Supreme Court Gives Win To Property Owners vs. Environmental Agency


A unanimous Supreme Court is making it easier for property owners to get their day in court against the federal government, with three justices additionally suggesting that some government claims of power over private property may violate the Constitution.

In an opinion written by Chief Justice John Roberts, the Supreme Court ruled 8-0 in Army Corps of Engineers v. Hawkes Co. that a landowner can sue an agency over its “approved” version of a “Jurisdictional Determination.”

A mining operation, Hawkes Company, wanted to challenge an approved JD declaring that company property was a federally protected wetland, restricting its ability to use the land. When the company attempted to challenge the JD in court, the Obama administration claimed that a person cannot sue over a JD, arguing that it is not a “final agency action” that can be taken to court under the Administrative Procedure Act (APA).

Currently, property owners can get a JD from the Army Corps of Engineers to ensure that planned land uses or construction projects do not violate the Clean Water Act (CWA), a federal law administered by the Environmental Protection Agency (EPA). Like the Corps, the EPA abides by the results of a JD.

Aspects of the CWA have long rankled constitutional conservatives, because the Constitution gives no direct authority to the federal government to regulate the environment. Under the Tenth Amendment, this is primarily the responsibility of the 50 sovereign states.

Congress therefore often justifies this type of regulatory environmental authority as part of its power to regulate interstate commerce.

But there are limits to federal power under the Commerce Clause. To stay within those limits, the CWA claims to apply only to the “waters of the United States,” which federal law defines as “navigable waters” that can be used in “interstate commerce.”

Although no one joined him, Justice Anthony Kennedy wrote the controlling opinion for Supreme Court in the 2006 case Rapanos v. United States, writing that the CWA extended to all waters that have a “significant nexus” to navigable waters, a rule sharply criticized by conservatives and difficult to define in practice.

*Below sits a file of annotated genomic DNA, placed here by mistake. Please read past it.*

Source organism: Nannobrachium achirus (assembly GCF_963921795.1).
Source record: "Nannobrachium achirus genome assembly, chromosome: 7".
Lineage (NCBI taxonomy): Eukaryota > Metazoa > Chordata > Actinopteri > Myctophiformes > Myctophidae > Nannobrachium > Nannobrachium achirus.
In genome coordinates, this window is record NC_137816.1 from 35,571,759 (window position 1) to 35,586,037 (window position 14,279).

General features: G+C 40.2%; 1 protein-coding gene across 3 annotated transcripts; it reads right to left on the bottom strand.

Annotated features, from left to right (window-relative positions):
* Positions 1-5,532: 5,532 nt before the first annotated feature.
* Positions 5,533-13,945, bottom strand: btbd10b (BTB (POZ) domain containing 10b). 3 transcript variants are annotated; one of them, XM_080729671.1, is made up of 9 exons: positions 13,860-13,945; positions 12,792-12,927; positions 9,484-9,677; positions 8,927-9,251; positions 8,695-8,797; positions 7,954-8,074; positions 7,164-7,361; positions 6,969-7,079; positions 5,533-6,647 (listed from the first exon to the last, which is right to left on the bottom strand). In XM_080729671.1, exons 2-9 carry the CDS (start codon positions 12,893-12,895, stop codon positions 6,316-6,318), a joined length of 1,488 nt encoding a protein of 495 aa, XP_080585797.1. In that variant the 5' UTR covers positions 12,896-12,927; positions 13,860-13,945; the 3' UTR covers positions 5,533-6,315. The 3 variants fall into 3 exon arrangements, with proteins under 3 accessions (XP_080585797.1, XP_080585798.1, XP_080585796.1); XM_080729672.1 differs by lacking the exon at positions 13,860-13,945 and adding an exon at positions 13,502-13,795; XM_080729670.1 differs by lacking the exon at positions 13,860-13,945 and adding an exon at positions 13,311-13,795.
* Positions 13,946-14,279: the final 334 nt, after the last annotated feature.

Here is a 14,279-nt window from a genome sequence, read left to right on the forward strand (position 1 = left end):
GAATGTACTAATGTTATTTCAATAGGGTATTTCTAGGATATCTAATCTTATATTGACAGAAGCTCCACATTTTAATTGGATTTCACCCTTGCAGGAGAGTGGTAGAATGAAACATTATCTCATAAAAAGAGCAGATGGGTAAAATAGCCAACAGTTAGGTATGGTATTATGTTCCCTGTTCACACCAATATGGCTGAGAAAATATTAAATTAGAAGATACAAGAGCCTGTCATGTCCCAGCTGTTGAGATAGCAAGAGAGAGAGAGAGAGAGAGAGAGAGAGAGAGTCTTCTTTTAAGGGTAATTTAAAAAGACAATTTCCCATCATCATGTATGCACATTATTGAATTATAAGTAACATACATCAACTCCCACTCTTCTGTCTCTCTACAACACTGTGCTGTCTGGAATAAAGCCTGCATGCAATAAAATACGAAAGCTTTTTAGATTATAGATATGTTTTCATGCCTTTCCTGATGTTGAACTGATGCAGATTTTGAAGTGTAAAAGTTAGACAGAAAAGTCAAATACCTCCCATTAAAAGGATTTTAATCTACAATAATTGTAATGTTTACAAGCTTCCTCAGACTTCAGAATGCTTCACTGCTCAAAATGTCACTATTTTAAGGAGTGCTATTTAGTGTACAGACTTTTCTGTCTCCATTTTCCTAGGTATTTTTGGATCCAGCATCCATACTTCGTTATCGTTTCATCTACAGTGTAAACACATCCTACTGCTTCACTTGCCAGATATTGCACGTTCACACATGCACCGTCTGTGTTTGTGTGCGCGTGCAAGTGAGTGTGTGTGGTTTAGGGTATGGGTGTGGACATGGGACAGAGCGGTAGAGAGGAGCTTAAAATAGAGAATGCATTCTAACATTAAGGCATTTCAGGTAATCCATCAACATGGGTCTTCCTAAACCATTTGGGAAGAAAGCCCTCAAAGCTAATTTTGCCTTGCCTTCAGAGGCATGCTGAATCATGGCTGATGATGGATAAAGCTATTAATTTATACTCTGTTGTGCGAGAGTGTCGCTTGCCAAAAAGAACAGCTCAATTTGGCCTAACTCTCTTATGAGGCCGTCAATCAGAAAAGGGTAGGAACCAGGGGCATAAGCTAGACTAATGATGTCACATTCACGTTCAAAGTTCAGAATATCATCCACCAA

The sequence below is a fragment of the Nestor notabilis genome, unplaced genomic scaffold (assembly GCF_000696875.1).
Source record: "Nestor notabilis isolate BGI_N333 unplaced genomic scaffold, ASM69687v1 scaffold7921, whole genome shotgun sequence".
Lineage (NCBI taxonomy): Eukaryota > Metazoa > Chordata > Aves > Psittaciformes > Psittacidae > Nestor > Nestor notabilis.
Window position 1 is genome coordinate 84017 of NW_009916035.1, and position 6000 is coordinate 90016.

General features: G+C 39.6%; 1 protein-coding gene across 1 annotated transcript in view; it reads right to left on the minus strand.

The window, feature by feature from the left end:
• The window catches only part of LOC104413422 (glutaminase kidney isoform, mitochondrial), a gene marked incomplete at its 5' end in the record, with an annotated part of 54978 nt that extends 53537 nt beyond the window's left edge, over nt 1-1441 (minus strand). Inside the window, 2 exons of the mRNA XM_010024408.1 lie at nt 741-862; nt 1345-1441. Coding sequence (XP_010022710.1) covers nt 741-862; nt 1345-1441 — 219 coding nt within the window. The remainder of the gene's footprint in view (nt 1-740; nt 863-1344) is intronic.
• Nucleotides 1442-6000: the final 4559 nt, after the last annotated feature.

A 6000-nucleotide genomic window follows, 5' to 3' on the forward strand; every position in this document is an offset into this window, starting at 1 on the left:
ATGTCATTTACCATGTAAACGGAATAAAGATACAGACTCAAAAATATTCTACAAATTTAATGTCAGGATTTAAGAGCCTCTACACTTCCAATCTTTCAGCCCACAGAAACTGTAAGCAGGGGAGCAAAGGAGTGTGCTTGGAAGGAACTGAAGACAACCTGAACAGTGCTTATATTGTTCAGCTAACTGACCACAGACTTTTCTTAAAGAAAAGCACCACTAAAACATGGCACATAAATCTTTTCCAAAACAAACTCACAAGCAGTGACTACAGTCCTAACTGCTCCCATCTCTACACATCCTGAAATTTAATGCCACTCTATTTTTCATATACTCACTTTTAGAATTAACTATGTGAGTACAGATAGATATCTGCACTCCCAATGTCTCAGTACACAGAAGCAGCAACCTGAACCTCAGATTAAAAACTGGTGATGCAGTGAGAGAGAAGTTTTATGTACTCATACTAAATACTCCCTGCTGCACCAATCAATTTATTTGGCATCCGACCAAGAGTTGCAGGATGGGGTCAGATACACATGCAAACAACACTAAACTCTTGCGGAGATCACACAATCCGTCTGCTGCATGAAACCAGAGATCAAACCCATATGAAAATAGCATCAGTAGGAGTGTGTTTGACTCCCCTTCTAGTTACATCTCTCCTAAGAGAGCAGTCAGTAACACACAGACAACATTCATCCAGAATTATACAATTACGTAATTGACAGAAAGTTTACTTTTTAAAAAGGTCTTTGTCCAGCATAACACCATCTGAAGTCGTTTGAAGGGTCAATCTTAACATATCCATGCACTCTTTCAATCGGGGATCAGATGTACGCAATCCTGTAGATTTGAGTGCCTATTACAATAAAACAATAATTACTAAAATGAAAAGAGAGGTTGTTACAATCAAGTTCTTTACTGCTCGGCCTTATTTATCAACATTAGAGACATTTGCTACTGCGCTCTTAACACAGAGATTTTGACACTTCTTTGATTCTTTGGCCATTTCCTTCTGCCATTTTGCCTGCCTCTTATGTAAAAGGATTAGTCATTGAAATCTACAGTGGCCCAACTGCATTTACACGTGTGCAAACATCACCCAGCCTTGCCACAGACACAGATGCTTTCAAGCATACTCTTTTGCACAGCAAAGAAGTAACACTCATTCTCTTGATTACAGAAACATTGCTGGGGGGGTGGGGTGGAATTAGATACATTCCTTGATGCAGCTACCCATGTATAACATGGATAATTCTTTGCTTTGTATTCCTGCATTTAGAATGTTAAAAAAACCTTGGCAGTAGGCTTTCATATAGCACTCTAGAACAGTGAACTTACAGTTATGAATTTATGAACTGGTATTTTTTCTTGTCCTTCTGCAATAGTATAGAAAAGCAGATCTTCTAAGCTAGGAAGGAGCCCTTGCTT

In this case, the federal government said the waters Hawkes Company wanted to use have a significant nexus to the Red River—which is fully 120 miles away—and that therefore the Corps’ permission was necessary before the company could extract peat from the land.

In an aside, Roberts added some levity to his opinion by noting that the peat was of such “high quality” that it was “suitable for use in golf greens,” resulting in “smooth, stable greens that leave golfers with no one to blame but themselves for errant puts.”

Roberts wrote for the Court that an approved JD is a final agency action that can be immediately reviewed in a lawsuit by a federal district court because it “marks the consummation of the Corps’ decisionmaking process,” and because it “gives rise to direct and appreciable legal consequences.”

If an approved JD claims that the land in question is protected by the CWA, the property owner would be subject to $37,500 per day in potential penalties for violating the CWA if he then uses the land. On the other hand, if the JD says the land is not a protected wetland, that determination is good for five years, during which time the owner can use the land without fear of the federal government coming after him.

Justices Ruth Bader Ginsburg and Elena Kagan wrote dueling concurring opinions, disagreeing with each other on the significance of the memorandum between the Army Corps of Engineers and the EPA, whereby the EPA agrees to adhere to the Corps’s JD.

Kennedy joined Roberts’s opinion, but also wrote a separate concurring opinion, joined by conservative Justices Clarence Thomas and Samuel Alito, raising points that could signal a major change in the law in coming years.

Kennedy wrote that “the reach and systemic consequences for the Clean Water Act remain a cause for concern.” He quoted a 2012 case, Sackett v. EPA, Alito called the CWA “notoriously unclear.” In Hawkes Co., Kennedy agreed with that assessment, adding that “the consequences to landowners even for inadvertent violations can be crushing.”

But Kennedy and the conservative justices also noted with alarm that the Obama administration’s lawyers had argued in this case that while the EPA currently abides by the Corps’s JD, the EPA is not legally bound to do so. Moreover, the EPA claims it can revoke or amend the JD whenever it wants. “If that were correct, the Act’s ominous reach would again be unchecked by the limited relief the Court allows today,” he reasoned.

Kennedy then put a shot across the bow of the EPA, warning that if the EPA ever tried to assert such power, “it will have a significant bearing on whether the Clean Water Act comports with due process,” and thus that the Supreme Court could hold it was unconstitutional.

Kennedy concluded, “The Act, especially without the JD procedure were the Government permitted to foreclose it, continues to raise troubling questions regarding the Government’s power to cast doubt on the full use and enjoyment of private property throughout the Nation.”

It is not clear from this decision whether Roberts shares the concerns expressed by Kennedy, Thomas, and Alito, and thus whether a Donald Trump presidential victory in November could tip the balance if another conservative justice is added to the Supreme Court.

Ken Klukowski is legal editor for Breitbart News. Follow him on Twitter @kenklukowski.


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